It’s movie night and you’re pumped; you have a bucket full of popcorn, your favorite refreshment, and you’re comfortably reclining and ready to be blown away by the world of cinema. Cue the sound, cue the video, and quietly wait as a new visual universe is ready to unfold before your eyes.
Then, suddenly your excitement gets snuffed out like a candle before anything ever happens. To your dissapointment, the opening credits never seem to end!
You see the following text slowly appearing and then dissapearing, one-by-one for several minutes:
A Dubiously Boring Production Presents:
The Long and Painful Journey
Directed by Jaded Jerome
Produced by Jaded Jerome & Apathetic Aylene
Written by Comatose Carl
Cinemetography by Thomas Trite
Associate Producer: Burdensome Ben
Gaffer: Overworked Oliver
And it doesn’t stop there….it keeps going…on…and on…and on!!! 10 minutes later, the actual film finally begins!
Believe me when I tell you that this type of thing happens all the time. As a festival director who has pre-screened literally thousands of submissions for the Mile High Horror Film Festival, I am shocked at the sheer number of filmmakers who make this fatal mistake.
Why Does it Happen?
As a filmmaker myself, I understand why it happens. Most independent films are low budget and filmmakers want to show appreciation for the people who put their blood, sweat and tears into it. After all, many independent productions can’t afford to pay much, if anything, thus some filmmakers try and get creative with showing appreciation for their crew.
Killing the Buzz
However, extra long opening credits are definitely a buzz kill for the viewer. In fact, it’s distracting! Most audience members will quickly become bored, irritated, and wishing they were watching something else rather than investing mentally in your film. The average viewer is not going think, “gee, I really appreciate seeing all these names of people I don’t know…I imagine everyone put in such hard work,” especially before ever even seeing the film. Most people will instead only become irritated because they just want to see the actual movie!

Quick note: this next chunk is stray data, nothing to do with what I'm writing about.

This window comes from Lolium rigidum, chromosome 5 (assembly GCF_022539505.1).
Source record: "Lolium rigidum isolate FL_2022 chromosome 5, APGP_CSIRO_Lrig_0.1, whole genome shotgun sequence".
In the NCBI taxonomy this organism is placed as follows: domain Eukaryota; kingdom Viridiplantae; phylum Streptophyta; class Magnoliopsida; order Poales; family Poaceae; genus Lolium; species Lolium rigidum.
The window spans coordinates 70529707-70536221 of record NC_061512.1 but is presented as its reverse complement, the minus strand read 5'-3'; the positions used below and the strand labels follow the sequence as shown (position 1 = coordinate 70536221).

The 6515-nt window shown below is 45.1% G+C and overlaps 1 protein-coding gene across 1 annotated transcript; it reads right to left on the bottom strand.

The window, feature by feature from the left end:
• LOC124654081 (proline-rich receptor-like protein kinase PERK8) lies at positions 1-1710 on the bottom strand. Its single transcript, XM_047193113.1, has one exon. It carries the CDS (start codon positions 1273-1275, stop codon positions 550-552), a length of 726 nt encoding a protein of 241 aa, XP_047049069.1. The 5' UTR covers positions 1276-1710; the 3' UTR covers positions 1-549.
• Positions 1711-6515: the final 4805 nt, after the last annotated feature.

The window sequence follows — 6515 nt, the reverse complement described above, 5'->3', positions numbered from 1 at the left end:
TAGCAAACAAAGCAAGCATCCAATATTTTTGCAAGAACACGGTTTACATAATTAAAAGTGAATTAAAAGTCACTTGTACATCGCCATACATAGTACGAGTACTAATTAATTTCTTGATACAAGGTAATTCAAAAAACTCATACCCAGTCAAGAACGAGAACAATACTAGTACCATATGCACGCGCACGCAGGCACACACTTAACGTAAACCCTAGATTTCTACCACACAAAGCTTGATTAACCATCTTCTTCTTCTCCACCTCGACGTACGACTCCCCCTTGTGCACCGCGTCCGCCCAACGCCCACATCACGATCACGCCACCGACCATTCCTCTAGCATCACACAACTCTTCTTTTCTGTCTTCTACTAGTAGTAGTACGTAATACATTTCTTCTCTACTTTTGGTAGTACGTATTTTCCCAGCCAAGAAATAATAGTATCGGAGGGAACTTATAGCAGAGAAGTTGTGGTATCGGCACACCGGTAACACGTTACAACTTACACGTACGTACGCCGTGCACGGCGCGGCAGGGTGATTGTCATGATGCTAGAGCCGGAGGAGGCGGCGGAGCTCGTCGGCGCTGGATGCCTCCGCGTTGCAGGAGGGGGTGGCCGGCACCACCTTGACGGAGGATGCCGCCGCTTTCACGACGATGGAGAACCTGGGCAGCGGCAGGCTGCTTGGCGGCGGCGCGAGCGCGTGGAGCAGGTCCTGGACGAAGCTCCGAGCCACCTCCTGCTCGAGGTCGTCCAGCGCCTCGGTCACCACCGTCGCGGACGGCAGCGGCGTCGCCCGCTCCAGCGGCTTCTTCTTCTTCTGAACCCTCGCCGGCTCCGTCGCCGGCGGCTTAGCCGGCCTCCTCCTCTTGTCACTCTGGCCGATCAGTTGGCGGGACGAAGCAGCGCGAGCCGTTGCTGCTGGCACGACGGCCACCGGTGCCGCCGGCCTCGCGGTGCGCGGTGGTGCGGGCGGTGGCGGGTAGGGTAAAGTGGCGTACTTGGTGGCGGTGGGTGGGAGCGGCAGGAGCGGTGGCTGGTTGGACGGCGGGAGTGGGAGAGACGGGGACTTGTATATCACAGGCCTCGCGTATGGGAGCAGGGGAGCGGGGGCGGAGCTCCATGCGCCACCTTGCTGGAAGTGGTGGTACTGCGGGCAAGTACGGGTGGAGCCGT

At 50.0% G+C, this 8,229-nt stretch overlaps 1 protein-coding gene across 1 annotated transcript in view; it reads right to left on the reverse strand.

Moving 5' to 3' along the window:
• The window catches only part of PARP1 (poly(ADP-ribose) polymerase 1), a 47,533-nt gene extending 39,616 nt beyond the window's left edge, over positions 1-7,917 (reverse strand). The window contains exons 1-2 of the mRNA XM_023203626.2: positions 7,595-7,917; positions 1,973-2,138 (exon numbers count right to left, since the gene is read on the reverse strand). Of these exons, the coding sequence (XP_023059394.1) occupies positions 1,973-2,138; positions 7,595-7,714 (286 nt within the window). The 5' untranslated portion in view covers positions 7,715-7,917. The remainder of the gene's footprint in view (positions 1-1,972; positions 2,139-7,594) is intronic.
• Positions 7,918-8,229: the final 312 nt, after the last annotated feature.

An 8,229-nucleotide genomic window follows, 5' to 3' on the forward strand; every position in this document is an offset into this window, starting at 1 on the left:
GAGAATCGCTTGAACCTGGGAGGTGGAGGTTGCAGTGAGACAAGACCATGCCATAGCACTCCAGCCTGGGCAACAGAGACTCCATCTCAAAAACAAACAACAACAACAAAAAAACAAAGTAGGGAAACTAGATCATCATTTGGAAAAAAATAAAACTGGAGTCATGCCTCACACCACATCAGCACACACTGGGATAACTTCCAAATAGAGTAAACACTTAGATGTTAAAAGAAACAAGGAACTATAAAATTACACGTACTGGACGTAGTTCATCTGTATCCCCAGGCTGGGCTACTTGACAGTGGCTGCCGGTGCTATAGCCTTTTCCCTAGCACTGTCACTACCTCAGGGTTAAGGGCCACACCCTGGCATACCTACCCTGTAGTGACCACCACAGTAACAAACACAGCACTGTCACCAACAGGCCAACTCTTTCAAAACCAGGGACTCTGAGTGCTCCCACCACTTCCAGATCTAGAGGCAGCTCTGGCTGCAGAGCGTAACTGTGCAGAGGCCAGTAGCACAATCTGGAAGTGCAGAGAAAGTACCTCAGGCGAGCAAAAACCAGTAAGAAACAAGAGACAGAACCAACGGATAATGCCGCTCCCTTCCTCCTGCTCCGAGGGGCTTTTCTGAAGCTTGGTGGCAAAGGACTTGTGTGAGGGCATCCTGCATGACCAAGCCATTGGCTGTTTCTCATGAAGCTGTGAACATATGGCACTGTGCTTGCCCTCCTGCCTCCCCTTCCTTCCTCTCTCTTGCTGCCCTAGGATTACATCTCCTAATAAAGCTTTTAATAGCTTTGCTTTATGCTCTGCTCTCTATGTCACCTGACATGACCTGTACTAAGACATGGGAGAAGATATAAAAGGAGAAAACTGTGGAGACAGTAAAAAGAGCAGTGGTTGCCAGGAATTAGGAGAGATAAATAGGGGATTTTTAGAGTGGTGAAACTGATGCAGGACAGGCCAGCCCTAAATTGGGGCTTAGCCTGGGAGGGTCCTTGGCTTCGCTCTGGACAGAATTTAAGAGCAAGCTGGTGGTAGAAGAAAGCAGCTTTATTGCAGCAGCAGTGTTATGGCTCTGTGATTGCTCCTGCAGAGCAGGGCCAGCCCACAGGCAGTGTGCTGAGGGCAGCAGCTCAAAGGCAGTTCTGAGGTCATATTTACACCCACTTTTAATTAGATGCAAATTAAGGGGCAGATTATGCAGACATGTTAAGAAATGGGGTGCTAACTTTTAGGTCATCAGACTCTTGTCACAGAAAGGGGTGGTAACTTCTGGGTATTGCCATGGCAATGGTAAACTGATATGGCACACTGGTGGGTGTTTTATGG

Keep it Short!
For that reason, no matter how much you love your crew, I strongly advise producers to place the bare minimum credits in the beginning. 30 seconds is bearable if you must. It’s okay to list a production company, director, actors and notable names, but please, please don’t overdue it! The average viewer does not have much patience and although your intentions may be good, it can do a serious disservice to your film.
Think about it from the perspective of the viewer. When you watch a movie, you want to see the actual movie, not a 10-minute list of meandering names before being allowed to see the film.
Don’t get me wrong, there are plenty of incredible films with lengthy introductory credits that work well. However, almost all of the successful ones have a captivating background to keep the audience engaged, and more importantly, almost all of them have enough buzz that it doesn’t matter; you’ll still want to watch.
Fishing in Deep Water
In general, from my experience screening thousands of genre films, a shorter opening credit sequence is usually better. If you’re independent and largely unknown, remember that you’re fishing for your audience; the sooner you hook them, the more fish you will catch!